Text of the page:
Syracuse Runs Out of Depth in Another NCAA Title Game Loss


Syracuse's Gracy Fahey handles the ball under pressure from Boston College's Belle Smith in the NCAA championship game Sunday at Towson's Johnny Unitas Stadium.

TOWSON, Md. —  One of them was going to finally reach the mountaintop. The other’s extended final four agony was going to continue.

Boston College finally broke through in its fourth consecutive NCAA championship game, defeating Syracuse 16-10. For the Orange, it was another chapter in their legacy of championship weekend defeats.

“We did everything we could,” Syracuse coach Gary Gait said. “They were a really good offense that can put the ball in the back of the net. … I think our offense kind of sputtered when we went down a player, and that really made a difference.”

Perhaps no two teams understand each other the way these two teams do. While the Eagles, led by coach Acacia Walker-Weinstein, finally pulled it off, the Orange are still seeking that elusive first title.

Syracuse fell to 0-3 in NCAA finals, having finished as runner-up in 2012 and 2014. Gait has led the Orange to the final four eight times since taking over the program in 2008.

“They did an amazing job, and I love what she’s done with the program,” Gait said. “She’s an amazing young coach. I congratulated her and wished her the best and thanked her for being such an important person in the game of lacrosse.”

Without Megan Carney and Emily Hawryschuk, Syracuse’s depth was challenged entering the postseason.

The Orange had answered that call every time they had to. In their NCAA semifinal win over Northwestern on Friday, Meaghan and Emma Tyrrell’s performances in particular rose up the Syracuse offense.

It wasn’t so simple Sunday.

Emma Tyrrell barely had a chance to get action before she was out of the game, with two yellow cards just over halfway into the opening stanza.

“We led with a couple of freshmen,” Gait said. “We needed a righty, and they had been playing pretty well so they try to step in and fill that role. Emma, with the way she’s been playing, she’s tough to replace. Too much to replace, obviously."

The yellow cards seemed to shift the energy in a way the Orange couldn’t recover from.

“We couldn’t catch many breaks, and we didn’t, especially in the second half,” Gait said. “It just provided opportunities the other way. There’s a lot of what-ifs, if we got more calls or whatever it was, but you can’t talk about that, because that’s not what happened.”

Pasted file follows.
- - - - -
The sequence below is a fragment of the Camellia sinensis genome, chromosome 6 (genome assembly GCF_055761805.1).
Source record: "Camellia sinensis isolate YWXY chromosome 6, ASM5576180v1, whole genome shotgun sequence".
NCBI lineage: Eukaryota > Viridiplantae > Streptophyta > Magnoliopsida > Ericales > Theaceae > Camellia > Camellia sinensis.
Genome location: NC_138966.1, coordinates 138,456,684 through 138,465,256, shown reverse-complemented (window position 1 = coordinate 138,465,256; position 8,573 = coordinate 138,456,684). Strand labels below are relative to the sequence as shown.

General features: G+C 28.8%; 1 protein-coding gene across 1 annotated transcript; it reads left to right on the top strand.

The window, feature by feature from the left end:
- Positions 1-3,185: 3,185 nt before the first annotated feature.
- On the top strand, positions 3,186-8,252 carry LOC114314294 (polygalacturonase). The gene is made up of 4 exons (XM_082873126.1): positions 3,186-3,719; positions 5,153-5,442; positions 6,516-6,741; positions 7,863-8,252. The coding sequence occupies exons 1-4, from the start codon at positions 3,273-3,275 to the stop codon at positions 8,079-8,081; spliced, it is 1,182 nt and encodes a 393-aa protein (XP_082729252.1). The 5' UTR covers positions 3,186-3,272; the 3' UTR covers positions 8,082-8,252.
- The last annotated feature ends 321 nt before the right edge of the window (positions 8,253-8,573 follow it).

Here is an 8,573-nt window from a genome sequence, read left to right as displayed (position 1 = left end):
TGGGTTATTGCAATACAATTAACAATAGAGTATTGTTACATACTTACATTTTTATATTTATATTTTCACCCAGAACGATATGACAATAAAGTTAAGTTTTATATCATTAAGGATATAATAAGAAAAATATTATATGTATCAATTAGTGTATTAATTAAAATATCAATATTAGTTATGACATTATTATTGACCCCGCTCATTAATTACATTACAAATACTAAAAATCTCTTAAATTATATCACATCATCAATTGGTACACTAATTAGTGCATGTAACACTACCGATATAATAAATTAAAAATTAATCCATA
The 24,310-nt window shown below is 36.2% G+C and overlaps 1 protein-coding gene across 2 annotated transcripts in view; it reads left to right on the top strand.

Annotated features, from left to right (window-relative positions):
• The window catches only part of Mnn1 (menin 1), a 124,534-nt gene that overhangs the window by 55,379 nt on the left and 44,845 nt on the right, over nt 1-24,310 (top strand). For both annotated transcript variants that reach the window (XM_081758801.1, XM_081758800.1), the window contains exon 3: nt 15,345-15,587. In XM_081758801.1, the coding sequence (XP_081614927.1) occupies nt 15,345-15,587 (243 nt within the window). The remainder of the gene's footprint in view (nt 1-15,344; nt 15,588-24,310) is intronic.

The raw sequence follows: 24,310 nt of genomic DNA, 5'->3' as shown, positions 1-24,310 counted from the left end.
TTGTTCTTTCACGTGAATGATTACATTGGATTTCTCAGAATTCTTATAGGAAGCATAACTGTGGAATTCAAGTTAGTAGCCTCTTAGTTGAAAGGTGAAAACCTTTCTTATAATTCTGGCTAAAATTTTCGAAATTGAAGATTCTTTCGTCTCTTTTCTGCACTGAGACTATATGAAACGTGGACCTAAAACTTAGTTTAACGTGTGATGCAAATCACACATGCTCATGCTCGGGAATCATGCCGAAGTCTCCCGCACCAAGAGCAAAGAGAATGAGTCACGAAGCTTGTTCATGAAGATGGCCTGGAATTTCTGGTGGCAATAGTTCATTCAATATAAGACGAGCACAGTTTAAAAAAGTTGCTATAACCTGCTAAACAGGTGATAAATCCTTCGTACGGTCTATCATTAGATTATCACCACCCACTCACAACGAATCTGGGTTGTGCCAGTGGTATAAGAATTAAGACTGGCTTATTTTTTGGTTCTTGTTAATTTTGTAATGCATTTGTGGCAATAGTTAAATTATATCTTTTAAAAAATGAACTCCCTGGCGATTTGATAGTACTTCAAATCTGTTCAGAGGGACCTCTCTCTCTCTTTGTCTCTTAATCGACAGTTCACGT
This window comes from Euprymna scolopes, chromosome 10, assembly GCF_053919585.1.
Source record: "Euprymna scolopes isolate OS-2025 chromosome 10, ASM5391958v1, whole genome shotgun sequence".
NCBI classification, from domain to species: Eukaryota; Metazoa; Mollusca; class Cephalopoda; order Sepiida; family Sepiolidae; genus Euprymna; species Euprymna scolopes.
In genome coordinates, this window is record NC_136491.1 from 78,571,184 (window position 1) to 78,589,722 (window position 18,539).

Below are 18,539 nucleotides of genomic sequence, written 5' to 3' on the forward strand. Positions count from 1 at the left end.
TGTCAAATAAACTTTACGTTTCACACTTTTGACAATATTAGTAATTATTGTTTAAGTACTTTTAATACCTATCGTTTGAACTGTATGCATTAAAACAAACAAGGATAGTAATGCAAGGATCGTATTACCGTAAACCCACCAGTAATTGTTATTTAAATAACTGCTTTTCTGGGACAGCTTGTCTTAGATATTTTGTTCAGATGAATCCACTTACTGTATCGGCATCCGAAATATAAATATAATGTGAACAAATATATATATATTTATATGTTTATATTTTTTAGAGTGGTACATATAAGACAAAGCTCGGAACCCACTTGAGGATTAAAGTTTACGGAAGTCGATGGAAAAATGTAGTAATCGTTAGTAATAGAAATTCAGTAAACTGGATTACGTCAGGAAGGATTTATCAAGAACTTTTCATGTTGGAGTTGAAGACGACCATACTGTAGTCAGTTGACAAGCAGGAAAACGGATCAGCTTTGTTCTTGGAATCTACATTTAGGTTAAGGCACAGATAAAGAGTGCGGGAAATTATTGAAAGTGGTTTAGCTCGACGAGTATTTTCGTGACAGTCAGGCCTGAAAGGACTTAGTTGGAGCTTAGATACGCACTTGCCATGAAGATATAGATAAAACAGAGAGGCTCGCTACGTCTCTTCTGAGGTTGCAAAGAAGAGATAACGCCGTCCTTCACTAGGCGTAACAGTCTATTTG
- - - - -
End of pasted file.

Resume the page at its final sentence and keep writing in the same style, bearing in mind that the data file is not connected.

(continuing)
Syracuse struggled to hold the ball at all in the second half. Boston College piled on, earning mostly all the possessions, especially early on. Whether they were gassed or just unable to compete with a higher-energy BC team, when the Orange depth was challenged this time, it was too much to overcome.

As the Eagles ate up the possession clock in the second half, the Orange had no answers. Draw controls were essentially even at 14-13 in favor of the Eagles. Syracuse just couldn’t make the most of quick possessions, and the Eagles’ defense and goaltending had a say in that as well.

“The depth just came up a bit short,” Gait said. “We got in a situation where we were pressing it and trying to score, and that meant some bad decisions on some feeding and shooting.”

The Orange went 12 minutes between goals going into the second half, after Emma Ward netted one on a free-position shot with 23 seconds left in the half. They didn’t score again until 17:44 was left in the game.

Another long drought of 10 minutes plagued them while the Eagles continued to generate offense. Syracuse finished with 10 goals, its fourth-lowest total of the season. The Orange have lost three of the four games where they scored 10 goals or fewer.

The depth beyond the Tyrells didn’t do much after the first half; Ward finished with two goals, as did Sam Swart, who had a strong tournament. Even Meaghan Tyrell finished with just one goal and an assist in the title game.

The season was tough for the Orange with injuries, and dealing with the pandemic as well. That they made a run through all the adversity was incredible in its own right.

“It was a hard year. It took a lot of buy-in,” Syracuse goalie Asa Goldstock said. “To even get here and fight off all the outside noise, it’s really hard. This year was really hard.”

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